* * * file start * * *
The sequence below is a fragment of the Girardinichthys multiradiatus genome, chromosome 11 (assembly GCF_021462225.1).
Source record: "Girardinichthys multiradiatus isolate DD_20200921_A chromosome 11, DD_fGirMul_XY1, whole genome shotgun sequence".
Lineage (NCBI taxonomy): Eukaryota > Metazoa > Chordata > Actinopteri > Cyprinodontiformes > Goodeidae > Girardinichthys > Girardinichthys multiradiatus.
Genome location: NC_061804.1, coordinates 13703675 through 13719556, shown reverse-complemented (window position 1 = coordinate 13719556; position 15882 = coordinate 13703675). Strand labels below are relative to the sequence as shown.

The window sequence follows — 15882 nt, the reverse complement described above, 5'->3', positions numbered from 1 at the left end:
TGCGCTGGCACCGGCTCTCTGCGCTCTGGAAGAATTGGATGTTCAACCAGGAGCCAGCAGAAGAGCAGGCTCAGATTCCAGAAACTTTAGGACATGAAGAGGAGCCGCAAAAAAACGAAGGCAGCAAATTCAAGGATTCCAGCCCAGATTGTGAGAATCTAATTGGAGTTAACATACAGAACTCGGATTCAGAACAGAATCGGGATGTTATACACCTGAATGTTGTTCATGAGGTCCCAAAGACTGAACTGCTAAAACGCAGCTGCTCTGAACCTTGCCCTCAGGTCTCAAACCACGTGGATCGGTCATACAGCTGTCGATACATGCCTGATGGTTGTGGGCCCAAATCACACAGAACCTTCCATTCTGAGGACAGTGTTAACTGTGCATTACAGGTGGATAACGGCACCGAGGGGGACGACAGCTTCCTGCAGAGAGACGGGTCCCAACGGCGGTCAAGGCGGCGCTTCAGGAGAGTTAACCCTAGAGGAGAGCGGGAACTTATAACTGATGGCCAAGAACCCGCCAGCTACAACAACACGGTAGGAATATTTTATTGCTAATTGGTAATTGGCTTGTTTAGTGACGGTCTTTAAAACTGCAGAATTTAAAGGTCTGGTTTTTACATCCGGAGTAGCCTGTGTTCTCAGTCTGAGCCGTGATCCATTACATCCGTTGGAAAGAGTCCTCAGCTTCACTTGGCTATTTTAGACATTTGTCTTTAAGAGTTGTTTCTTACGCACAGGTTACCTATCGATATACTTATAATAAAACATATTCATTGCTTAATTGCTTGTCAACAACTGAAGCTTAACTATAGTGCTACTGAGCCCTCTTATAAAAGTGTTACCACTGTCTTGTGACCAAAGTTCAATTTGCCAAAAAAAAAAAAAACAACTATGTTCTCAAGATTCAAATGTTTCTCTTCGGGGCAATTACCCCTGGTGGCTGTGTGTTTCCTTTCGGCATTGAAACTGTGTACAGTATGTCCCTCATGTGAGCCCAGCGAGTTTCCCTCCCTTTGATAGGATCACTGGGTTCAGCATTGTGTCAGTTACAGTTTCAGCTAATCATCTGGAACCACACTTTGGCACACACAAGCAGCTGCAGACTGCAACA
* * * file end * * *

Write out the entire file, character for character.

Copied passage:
The sequence below is a fragment of the Girardinichthys multiradiatus genome, chromosome 11 (assembly GCF_021462225.1).
Source record: "Girardinichthys multiradiatus isolate DD_20200921_A chromosome 11, DD_fGirMul_XY1, whole genome shotgun sequence".
Lineage (NCBI taxonomy): Eukaryota > Metazoa > Chordata > Actinopteri > Cyprinodontiformes > Goodeidae > Girardinichthys > Girardinichthys multiradiatus.
Genome location: NC_061804.1, coordinates 13703675 through 13719556, shown reverse-complemented (window position 1 = coordinate 13719556; position 15882 = coordinate 13703675). Strand labels below are relative to the sequence as shown.

The window sequence follows — 15882 nt, the reverse complement described above, 5'->3', positions numbered from 1 at the left end:
TGCGCTGGCACCGGCTCTCTGCGCTCTGGAAGAATTGGATGTTCAACCAGGAGCCAGCAGAAGAGCAGGCTCAGATTCCAGAAACTTTAGGACATGAAGAGGAGCCGCAAAAAAACGAAGGCAGCAAATTCAAGGATTCCAGCCCAGATTGTGAGAATCTAATTGGAGTTAACATACAGAACTCGGATTCAGAACAGAATCGGGATGTTATACACCTGAATGTTGTTCATGAGGTCCCAAAGACTGAACTGCTAAAACGCAGCTGCTCTGAACCTTGCCCTCAGGTCTCAAACCACGTGGATCGGTCATACAGCTGTCGATACATGCCTGATGGTTGTGGGCCCAAATCACACAGAACCTTCCATTCTGAGGACAGTGTTAACTGTGCATTACAGGTGGATAACGGCACCGAGGGGGACGACAGCTTCCTGCAGAGAGACGGGTCCCAACGGCGGTCAAGGCGGCGCTTCAGGAGAGTTAACCCTAGAGGAGAGCGGGAACTTATAACTGATGGCCAAGAACCCGCCAGCTACAACAACACGGTAGGAATATTTTATTGCTAATTGGTAATTGGCTTGTTTAGTGACGGTCTTTAAAACTGCAGAATTTAAAGGTCTGGTTTTTACATCCGGAGTAGCCTGTGTTCTCAGTCTGAGCCGTGATCCATTACATCCGTTGGAAAGAGTCCTCAGCTTCACTTGGCTATTTTAGACATTTGTCTTTAAGAGTTGTTTCTTACGCACAGGTTACCTATCGATATACTTATAATAAAACATATTCATTGCTTAATTGCTTGTCAACAACTGAAGCTTAACTATAGTGCTACTGAGCCCTCTTATAAAAGTGTTACCACTGTCTTGTGACCAAAGTTCAATTTGCCAAAAAAAAAAAAAACAACTATGTTCTCAAGATTCAAATGTTTCTCTTCGGGGCAATTACCCCTGGTGGCTGTGTGTTTCCTTTCGGCATTGAAACTGTGTACAGTATGTCCCTCATGTGAGCCCAGCGAGTTTCCCTCCCTTTGATAGGATCACTGGGTTCAGCATTGTGTCAGTTACAGTTTCAGCTAATCATCTGGAACCACACTTTGGCACACACAAGCAGCTGCAGACTGCAACA